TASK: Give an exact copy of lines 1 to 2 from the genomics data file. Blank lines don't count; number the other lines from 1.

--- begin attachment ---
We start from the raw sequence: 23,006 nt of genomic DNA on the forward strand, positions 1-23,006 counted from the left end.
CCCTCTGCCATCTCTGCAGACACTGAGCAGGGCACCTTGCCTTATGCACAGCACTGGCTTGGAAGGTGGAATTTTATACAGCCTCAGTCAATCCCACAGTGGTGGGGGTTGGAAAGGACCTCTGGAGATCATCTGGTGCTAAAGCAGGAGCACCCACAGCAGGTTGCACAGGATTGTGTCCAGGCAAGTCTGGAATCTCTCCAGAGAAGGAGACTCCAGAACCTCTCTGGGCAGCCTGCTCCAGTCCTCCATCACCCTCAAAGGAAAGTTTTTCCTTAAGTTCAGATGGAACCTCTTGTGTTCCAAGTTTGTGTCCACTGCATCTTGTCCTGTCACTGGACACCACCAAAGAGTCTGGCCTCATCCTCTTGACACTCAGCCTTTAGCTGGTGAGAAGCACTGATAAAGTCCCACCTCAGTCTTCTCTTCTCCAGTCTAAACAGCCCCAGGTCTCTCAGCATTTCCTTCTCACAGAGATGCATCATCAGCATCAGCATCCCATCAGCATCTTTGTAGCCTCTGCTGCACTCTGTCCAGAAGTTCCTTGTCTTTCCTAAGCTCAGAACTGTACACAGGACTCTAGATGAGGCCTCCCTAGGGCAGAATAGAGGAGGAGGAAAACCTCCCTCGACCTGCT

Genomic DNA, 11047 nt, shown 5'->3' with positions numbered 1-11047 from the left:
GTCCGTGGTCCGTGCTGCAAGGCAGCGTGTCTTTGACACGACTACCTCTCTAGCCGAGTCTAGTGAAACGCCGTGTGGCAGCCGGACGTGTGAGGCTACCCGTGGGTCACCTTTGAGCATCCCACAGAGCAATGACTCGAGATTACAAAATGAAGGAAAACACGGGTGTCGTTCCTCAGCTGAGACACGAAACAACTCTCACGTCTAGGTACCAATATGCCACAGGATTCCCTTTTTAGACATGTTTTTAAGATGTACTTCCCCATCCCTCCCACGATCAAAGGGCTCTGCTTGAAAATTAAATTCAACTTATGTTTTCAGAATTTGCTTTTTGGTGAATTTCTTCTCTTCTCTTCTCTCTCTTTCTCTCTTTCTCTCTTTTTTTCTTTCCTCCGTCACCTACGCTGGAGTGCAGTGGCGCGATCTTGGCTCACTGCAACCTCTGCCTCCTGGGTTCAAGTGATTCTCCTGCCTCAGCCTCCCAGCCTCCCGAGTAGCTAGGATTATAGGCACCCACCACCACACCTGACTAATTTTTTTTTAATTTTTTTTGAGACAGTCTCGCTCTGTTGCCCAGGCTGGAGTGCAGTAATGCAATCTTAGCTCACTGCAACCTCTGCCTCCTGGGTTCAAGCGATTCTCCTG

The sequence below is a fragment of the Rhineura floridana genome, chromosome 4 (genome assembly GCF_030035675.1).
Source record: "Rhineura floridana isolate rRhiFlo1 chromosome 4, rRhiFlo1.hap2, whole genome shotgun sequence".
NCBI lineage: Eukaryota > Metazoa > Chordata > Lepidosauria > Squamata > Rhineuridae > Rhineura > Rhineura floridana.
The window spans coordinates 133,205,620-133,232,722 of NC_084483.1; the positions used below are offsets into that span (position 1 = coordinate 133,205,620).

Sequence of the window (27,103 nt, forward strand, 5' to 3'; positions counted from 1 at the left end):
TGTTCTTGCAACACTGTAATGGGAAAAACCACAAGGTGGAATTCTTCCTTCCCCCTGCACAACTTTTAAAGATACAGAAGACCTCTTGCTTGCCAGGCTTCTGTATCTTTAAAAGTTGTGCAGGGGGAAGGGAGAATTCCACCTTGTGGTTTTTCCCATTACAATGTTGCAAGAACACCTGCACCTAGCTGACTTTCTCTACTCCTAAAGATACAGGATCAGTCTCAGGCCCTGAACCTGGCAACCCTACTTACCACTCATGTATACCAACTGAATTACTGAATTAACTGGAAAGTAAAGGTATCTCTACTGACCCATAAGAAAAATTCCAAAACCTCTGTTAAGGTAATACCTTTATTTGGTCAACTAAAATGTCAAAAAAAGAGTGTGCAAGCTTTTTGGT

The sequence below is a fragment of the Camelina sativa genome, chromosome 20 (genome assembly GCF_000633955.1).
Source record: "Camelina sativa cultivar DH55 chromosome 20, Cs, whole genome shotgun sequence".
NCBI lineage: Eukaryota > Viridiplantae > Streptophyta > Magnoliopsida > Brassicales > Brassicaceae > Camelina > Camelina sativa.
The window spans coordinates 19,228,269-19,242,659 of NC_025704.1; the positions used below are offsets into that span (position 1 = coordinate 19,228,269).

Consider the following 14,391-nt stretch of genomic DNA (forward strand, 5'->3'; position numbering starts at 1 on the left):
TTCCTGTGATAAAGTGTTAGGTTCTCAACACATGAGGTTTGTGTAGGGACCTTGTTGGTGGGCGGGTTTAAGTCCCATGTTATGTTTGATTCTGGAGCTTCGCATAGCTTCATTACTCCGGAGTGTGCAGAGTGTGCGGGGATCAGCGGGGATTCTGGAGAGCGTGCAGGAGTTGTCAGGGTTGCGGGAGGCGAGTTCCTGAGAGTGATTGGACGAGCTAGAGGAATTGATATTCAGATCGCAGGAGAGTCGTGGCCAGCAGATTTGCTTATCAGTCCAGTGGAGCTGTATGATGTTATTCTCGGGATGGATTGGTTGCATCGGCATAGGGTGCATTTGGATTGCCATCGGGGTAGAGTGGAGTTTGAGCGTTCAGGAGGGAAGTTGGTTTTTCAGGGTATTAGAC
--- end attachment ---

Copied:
We start from the raw sequence: 23,006 nt of genomic DNA on the forward strand, positions 1-23,006 counted from the left end.
CCCTCTGCCATCTCTGCAGACACTGAGCAGGGCACCTTGCCTTATGCACAGCACTGGCTTGGAAGGTGGAATTTTATACAGCCTCAGTCAATCCCACAGTGGTGGGGGTTGGAAAGGACCTCTGGAGATCATCTGGTGCTAAAGCAGGAGCACCCACAGCAGGTTGCACAGGATTGTGTCCAGGCAAGTCTGGAATCTCTCCAGAGAAGGAGACTCCAGAACCTCTCTGGGCAGCCTGCTCCAGTCCTCCATCACCCTCAAAGGAAAGTTTTTCCTTAAGTTCAGATGGAACCTCTTGTGTTCCAAGTTTGTGTCCACTGCATCTTGTCCTGTCACTGGACACCACCAAAGAGTCTGGCCTCATCCTCTTGACACTCAGCCTTTAGCTGGTGAGAAGCACTGATAAAGTCCCACCTCAGTCTTCTCTTCTCCAGTCTAAACAGCCCCAGGTCTCTCAGCATTTCCTTCTCACAGAGATGCATCATCAGCATCAGCATCCCATCAGCATCTTTGTAGCCTCTGCTGCACTCTGTCCAGAAGTTCCTTGTCTTTCCTAAGCTCAGAACTGTACACAGGACTCTAGATGAGGCCTCCCTAGGGCAGAATAGAGGAGGAGGAAAACCTCCCTCGACCTGCT